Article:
Tom Keegan: Jayhawks show no signs of progress in loss to Texas Tech

Kansas quarterback Carter Stanley (9) can't stop Texas Tech defensive back Justus Parker (31) as he runs into the end zone for a touchdown during the third quarter after an interception on Saturday, Oct. 7, 2017 at Memorial Stadium.

Kansas quarterback Carter Stanley (9) can't stop Texas Tech defensive back Justus Parker (31) as he runs into the end zone for a touchdown during the third quarter after an interception on Saturday, Oct. 7, 2017 at Memorial Stadium.

Saturday, October 7, 2017

Fans of KU sports teams know the drill. When the basketball schedule comes out, they circle the few possible losses. When the football slate is released, they circle the possible upset victories.

Many circled Texas Tech on their football schedules and it was easy to understand why back in the offseason. After all, Tech would be coming off a game against a tough Oklahoma State squad and Kansas would have two weeks to prepare for the Red Raiders, thanks to the bye week.

In the ensuing months, many erasers were taken to those circles. So much has changed since the offseason perceptions because nothing has changed. Nothing has changed all decade. The names of the players and the coaches have changed. The results stay the same.

First-quarter blowouts in front of small crowds that shrink at the half and almost completely vanish by the end.

It’s as if college football gods have cast a permanent spell on Kansas for firing old-school football coach Mark Mangino, who promised nothing and with the help of a Houdini of a quarterback named Todd Reesing delivered the program to the promised land for a brief Nirvana that vanished and not-at-all gradually.

The Curse of the Mangino firing is so strong that the athletic department ought to think about hiring Theo Epstein to come kill it. Epstein managed to slay the Curse of the Bambino as Red Sox general manager and the Curse of the Billy Goat in the same role with the Cubs. This wouldn’t scare him. Nothing throws the understated, brilliant curse-killer.

It was going to be different this year, which so often is what makes it the same script because offseasons bring hope.

A new quarterback, Air Raid-seasoned Peyton Bender, sparked much of the optimism. He could be on his way to becoming the old quarterback, a time-honored football tradition ever since Reesing hopped on his horse and rode it back to his hometown, Austin.

Bender and backup Carter Stanley alternated in Saturday’s 65-19 loss to Texas Tech.

Jordan Webb and Quinn Mecham. Dayne Crist and Michael Cummings. Jake Heaps and Montell Cozart. And then Cozart and Ryan Willis. What do six of those seven have in common? They either transferred in or out of the KU football program. The lone exception, Cummings, had his career ended when a safety took him out at the knees in a spring game in which the QB was not allowed to be tackled. Put that in a script for a football movie “The Bad News Birds” and it would be edited out for lack of credibility.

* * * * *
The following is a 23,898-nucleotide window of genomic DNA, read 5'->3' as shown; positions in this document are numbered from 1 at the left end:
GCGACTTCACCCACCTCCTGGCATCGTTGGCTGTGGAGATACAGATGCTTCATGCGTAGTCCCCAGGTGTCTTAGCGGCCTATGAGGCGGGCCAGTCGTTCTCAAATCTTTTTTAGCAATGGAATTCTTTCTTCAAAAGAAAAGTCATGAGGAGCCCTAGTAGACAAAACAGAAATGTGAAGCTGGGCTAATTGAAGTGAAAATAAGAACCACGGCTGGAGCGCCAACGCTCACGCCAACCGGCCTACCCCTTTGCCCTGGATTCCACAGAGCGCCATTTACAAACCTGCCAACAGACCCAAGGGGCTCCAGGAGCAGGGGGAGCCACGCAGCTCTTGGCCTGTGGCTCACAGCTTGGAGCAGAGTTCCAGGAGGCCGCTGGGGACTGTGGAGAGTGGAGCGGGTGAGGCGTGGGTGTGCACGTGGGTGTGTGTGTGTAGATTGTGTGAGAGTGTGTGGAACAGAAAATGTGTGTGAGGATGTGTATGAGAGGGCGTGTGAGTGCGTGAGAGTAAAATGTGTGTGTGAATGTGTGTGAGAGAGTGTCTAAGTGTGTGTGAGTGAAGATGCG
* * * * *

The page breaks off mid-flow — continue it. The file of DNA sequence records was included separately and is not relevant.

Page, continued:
Bender missed two open receivers in a row in the end zone and turned a touchdown into a field goal on his way to a 12-for-24, 146-yard passing day and threw a touchdown and an interception. It wasn’t his best performance. Stanley completed 11 of 19 for 110 yards and threw one interception.

If anybody inside the program knows who’s starting next Saturday’s game in Ames, Iowa, nobody’s saying. If anybody outside the program cares who’s starting, nobody’s saying.

A quarterback competition isn’t a controversy unless enough people gripe about the coach’s eventual choice.

By the time seven minutes and one second had been shaved off the game clock, Tech had a 21-0 lead, going all the way to the end zone on each of its first three possessions. Two of those TD’s would have counted had the rules been two-hand touch. Or even one-finger touch.

Six calls were reviewed in the first quarter, which created suspicion that officials actually were huddling to see if any mercy rule could be found in an ancient rulebook that could be applied on an emergency basis to take the game behind the barn and put to rest before too much suffering was inflicted on the announced witness count of 21,050.

Video from this game will not be used to try to generate support for a $300 million stadium-renovation campaign. David Booth took care of $50 million, which leaves $250 million.

That shouldn’t be a problem. If every spectator who stayed for the entire game Saturday had donated $1 million, the fundraising project would be just about finished. Not quite, but almost.

Next up is Iowa State, another circled game on the KU football schedule until the erasers went to work. Iowa State won in Norman, 38-31, Saturday.

In the worst of times, football fans in Ames show up in droves and bring the energy. They’ll be ready to blast the Cyclones with love Saturday.

So the Jayhawks will have three forces working against them in Ames: 1) A team good enough to defeat the Sooners in Norman; 2) An energized crowd; 3) A penchant for getting in their own way. The Jayhawks have 13 turnovers, four vs. Tech.

Things are not getting better. They’re getting worse.

— See what people were saying about the game during's live coverage.

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